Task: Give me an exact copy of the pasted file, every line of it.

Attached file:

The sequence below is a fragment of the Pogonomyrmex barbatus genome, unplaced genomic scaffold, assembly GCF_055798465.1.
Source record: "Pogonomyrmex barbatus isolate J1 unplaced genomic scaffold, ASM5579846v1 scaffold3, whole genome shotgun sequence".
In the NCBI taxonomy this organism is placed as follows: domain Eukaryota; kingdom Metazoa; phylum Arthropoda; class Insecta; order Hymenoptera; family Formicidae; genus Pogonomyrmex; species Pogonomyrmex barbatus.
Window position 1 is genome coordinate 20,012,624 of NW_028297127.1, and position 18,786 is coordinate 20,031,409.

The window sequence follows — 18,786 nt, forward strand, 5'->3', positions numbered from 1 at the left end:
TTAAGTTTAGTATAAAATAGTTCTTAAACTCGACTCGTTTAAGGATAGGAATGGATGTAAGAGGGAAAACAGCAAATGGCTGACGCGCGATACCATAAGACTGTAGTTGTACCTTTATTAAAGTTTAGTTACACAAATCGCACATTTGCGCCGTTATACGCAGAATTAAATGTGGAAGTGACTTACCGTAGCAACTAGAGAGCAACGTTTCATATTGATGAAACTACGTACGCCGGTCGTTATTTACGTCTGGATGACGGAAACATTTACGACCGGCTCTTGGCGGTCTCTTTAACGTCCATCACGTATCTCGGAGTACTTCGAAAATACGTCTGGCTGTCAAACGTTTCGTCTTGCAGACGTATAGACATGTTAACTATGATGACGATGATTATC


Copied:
The sequence below is a fragment of the Pogonomyrmex barbatus genome, unplaced genomic scaffold, assembly GCF_055798465.1.
Source record: "Pogonomyrmex barbatus isolate J1 unplaced genomic scaffold, ASM5579846v1 scaffold3, whole genome shotgun sequence".
In the NCBI taxonomy this organism is placed as follows: domain Eukaryota; kingdom Metazoa; phylum Arthropoda; class Insecta; order Hymenoptera; family Formicidae; genus Pogonomyrmex; species Pogonomyrmex barbatus.
Window position 1 is genome coordinate 20,012,624 of NW_028297127.1, and position 18,786 is coordinate 20,031,409.

The window sequence follows — 18,786 nt, forward strand, 5'->3', positions numbered from 1 at the left end:
TTAAGTTTAGTATAAAATAGTTCTTAAACTCGACTCGTTTAAGGATAGGAATGGATGTAAGAGGGAAAACAGCAAATGGCTGACGCGCGATACCATAAGACTGTAGTTGTACCTTTATTAAAGTTTAGTTACACAAATCGCACATTTGCGCCGTTATACGCAGAATTAAATGTGGAAGTGACTTACCGTAGCAACTAGAGAGCAACGTTTCATATTGATGAAACTACGTACGCCGGTCGTTATTTACGTCTGGATGACGGAAACATTTACGACCGGCTCTTGGCGGTCTCTTTAACGTCCATCACGTATCTCGGAGTACTTCGAAAATACGTCTGGCTGTCAAACGTTTCGTCTTGCAGACGTATAGACATGTTAACTATGATGACGATGATTATC